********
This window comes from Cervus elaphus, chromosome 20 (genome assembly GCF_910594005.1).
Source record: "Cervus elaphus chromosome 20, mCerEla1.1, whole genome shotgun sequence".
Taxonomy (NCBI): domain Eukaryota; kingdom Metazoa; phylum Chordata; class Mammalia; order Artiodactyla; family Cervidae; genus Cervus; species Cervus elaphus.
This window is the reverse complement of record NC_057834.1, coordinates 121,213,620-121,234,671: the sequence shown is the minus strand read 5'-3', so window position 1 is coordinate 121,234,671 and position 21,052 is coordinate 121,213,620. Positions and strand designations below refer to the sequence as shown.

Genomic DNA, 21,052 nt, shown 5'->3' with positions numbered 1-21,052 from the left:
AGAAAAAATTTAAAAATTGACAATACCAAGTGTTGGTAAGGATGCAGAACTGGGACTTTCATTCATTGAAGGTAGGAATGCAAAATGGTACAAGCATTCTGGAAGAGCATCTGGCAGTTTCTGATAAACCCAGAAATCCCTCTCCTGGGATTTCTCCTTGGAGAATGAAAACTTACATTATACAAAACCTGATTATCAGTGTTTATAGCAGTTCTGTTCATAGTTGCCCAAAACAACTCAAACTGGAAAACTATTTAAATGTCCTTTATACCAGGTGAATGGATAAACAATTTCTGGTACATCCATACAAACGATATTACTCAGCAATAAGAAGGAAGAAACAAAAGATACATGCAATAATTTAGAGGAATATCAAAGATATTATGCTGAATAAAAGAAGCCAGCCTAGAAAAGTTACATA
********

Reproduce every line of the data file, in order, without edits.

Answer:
This window comes from Cervus elaphus, chromosome 20 (genome assembly GCF_910594005.1).
Source record: "Cervus elaphus chromosome 20, mCerEla1.1, whole genome shotgun sequence".
Taxonomy (NCBI): domain Eukaryota; kingdom Metazoa; phylum Chordata; class Mammalia; order Artiodactyla; family Cervidae; genus Cervus; species Cervus elaphus.
This window is the reverse complement of record NC_057834.1, coordinates 121,213,620-121,234,671: the sequence shown is the minus strand read 5'-3', so window position 1 is coordinate 121,234,671 and position 21,052 is coordinate 121,213,620. Positions and strand designations below refer to the sequence as shown.

Genomic DNA, 21,052 nt, shown 5'->3' with positions numbered 1-21,052 from the left:
AGAAAAAATTTAAAAATTGACAATACCAAGTGTTGGTAAGGATGCAGAACTGGGACTTTCATTCATTGAAGGTAGGAATGCAAAATGGTACAAGCATTCTGGAAGAGCATCTGGCAGTTTCTGATAAACCCAGAAATCCCTCTCCTGGGATTTCTCCTTGGAGAATGAAAACTTACATTATACAAAACCTGATTATCAGTGTTTATAGCAGTTCTGTTCATAGTTGCCCAAAACAACTCAAACTGGAAAACTATTTAAATGTCCTTTATACCAGGTGAATGGATAAACAATTTCTGGTACATCCATACAAACGATATTACTCAGCAATAAGAAGGAAGAAACAAAAGATACATGCAATAATTTAGAGGAATATCAAAGATATTATGCTGAATAAAAGAAGCCAGCCTAGAAAAGTTACATA